which describes the well-known diffraction hyperbola in the y − t plane for a constant z. Figure D-6 (mathematical foundation of migration) shows the circular wavefront in the y − z plane equivalent to the circular reflector geometry described here, and the zero-offset hyperbolic traveltime trajectory in the y − t plane.

In migration principles, we discussed semicircle superposition and diffraction summation concepts for zero-offset migration using equations (34a) and (34b), respectively. Specifically, zero-offset migration can be conceptualized as spreading of amplitudes on each input stacked trace on the y − t plane along semicircular trajectories on the y − z plane of the migrated section. Alternatively, for a given output sample of a trace on the z − t plane of the migrated section, amplitudes along the hyperbolic trajectory on the y − t plane of the input stacked section can be summed and placed on that output sample location. The Kirchhoff summation technique for migration incorporates to the process of diffraction summation the amplitude and phase factors described in migration principles.

Similarly, prestack time migration can be conceptualized either by way of semi-elliptical superposition using equation (33) or diffraction summation over the traveltime surface described by equation (32). The traveltime surface, which is shown in Figure 5.3-1a, is known as Cheops’ pyramid [3]. The result of summation of amplitudes over the pyramidal surface is placed at its apex. The question that is of practical importance is how to define the summation paths over this surface.

To consider alternative methods of summation, refer to the traveltime equation (32) that describes the pyramidal surface in Figure 5.3-1a, and, first, make the change of variables from depth z to event time τ in the migrated position by using the relation z = vt/2, then rewrite this equation in terms of the event position after migration, which is the lateral coordinate ym of the apex of the pyramid


(35)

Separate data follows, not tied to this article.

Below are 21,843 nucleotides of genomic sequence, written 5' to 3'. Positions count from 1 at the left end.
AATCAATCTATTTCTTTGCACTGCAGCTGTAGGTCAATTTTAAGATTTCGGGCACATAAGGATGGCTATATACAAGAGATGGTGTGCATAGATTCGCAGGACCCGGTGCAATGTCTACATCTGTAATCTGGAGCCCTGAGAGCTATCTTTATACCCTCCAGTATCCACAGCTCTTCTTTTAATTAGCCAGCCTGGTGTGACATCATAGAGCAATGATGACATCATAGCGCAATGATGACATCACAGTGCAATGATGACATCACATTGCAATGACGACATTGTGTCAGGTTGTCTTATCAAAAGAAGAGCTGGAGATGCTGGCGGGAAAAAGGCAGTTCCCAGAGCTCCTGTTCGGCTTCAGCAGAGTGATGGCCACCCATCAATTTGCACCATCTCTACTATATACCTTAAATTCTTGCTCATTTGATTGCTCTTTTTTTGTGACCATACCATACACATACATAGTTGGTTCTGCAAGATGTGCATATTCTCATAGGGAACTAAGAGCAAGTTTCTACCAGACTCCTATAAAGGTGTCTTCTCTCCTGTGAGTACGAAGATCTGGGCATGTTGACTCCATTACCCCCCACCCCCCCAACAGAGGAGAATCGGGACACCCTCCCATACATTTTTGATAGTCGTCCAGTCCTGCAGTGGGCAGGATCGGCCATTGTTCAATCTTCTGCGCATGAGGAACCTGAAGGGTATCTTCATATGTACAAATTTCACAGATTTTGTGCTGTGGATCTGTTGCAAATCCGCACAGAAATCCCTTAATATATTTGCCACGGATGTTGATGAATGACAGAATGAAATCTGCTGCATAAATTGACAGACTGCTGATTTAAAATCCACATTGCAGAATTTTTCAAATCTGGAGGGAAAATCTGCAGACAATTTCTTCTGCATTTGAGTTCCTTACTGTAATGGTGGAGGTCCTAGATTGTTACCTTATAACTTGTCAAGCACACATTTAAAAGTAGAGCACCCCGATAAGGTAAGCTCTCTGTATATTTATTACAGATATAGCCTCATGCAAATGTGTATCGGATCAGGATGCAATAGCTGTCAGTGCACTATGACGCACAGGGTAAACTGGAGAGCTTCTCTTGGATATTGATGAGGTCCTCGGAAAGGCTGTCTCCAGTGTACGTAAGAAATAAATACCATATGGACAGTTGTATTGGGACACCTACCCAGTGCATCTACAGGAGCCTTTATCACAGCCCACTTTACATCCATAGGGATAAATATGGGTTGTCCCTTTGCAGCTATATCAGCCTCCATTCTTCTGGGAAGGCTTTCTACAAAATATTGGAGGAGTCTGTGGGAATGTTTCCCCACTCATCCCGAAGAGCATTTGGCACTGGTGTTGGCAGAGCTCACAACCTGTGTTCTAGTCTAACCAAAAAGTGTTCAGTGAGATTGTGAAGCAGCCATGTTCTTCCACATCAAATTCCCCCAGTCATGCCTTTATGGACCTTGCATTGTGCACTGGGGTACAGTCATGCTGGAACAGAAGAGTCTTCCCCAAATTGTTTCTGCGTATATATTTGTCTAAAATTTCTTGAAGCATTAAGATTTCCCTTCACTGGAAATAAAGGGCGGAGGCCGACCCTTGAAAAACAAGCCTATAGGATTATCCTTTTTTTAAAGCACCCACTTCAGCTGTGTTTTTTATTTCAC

Hence, within the context of equation (35), the summation involves mapping amplitude at a point on the pyramidal surface with coordinates (y, h, t) to the apex with coordinates (ym, h = 0, τ).

Whatever the summation strategy, it may not be desirable to map the amplitudes on the pyramidal surface directly onto the apex of the pyramid. Instead, it is desirable first to collapse the pyramidal surface described by equation (35) to a traveltime curve that passes through the apex of the pyramid at y = ym described by


(36)

As a result, amplitude at a point on the pyramidal surface with coordinates (y, h, t) is mapped onto a point with coordinates on the hyperbolic curve of equation (36). Now, you have the opportunity to perform velocity analysis using equation (36) and refine the velocity field used in the first summation step. The second step in the summation involves applying NMO correction using equation (36), stacking the amplitudes along the offset axis, and placing the result at the apex of the hyperbola of equation (36) at time τ and offset h = 0. This apex coincides with the apex of the pyramidal surface with coordinates (ym, h = 0, τ).

The two most obvious choices of summation paths to collapse the pyramidal surface of equation (35) to the hyperbolic curve of equation (36) are described below:

  1. Summation curves of constant offset: Consider a set of vertical cross-sections of the traveltime pyramid illustrated in Figure 5.3-1a parallel to the midpoint axis as illustrated in Figure 5.3-1b. Sum the amplitudes along each of the constant-offset tabletop traveltime curves, independently, and place the result for each at the apex Ah of the summation curve with coordinates . The summation collapses the pyramidal surface onto the hyperbolic traveltime curve of equation (36), which is formed by combining the apex points Ah of the constant-offset curves. This hyperbolic traveltime curve is orthogonal to the constant-offset summation curves.
  2. Summation curves of constant time: Consider a set of horizontal cross-sections of the traveltime pyramid as illustrated in Figure 5.3-1c [4][5]. Sum the amplitudes along each of the constant-time curves, independently, and place the result for each at Ah on the summation curve with coordinates . The summation collapses the pyramidal surface onto the hyperbolic traveltime curve of equation (36), which is formed by combining the points Ah of the constant-time curves. This hyperbolic traveltime curve is orthogonal to the constant-time summation curves.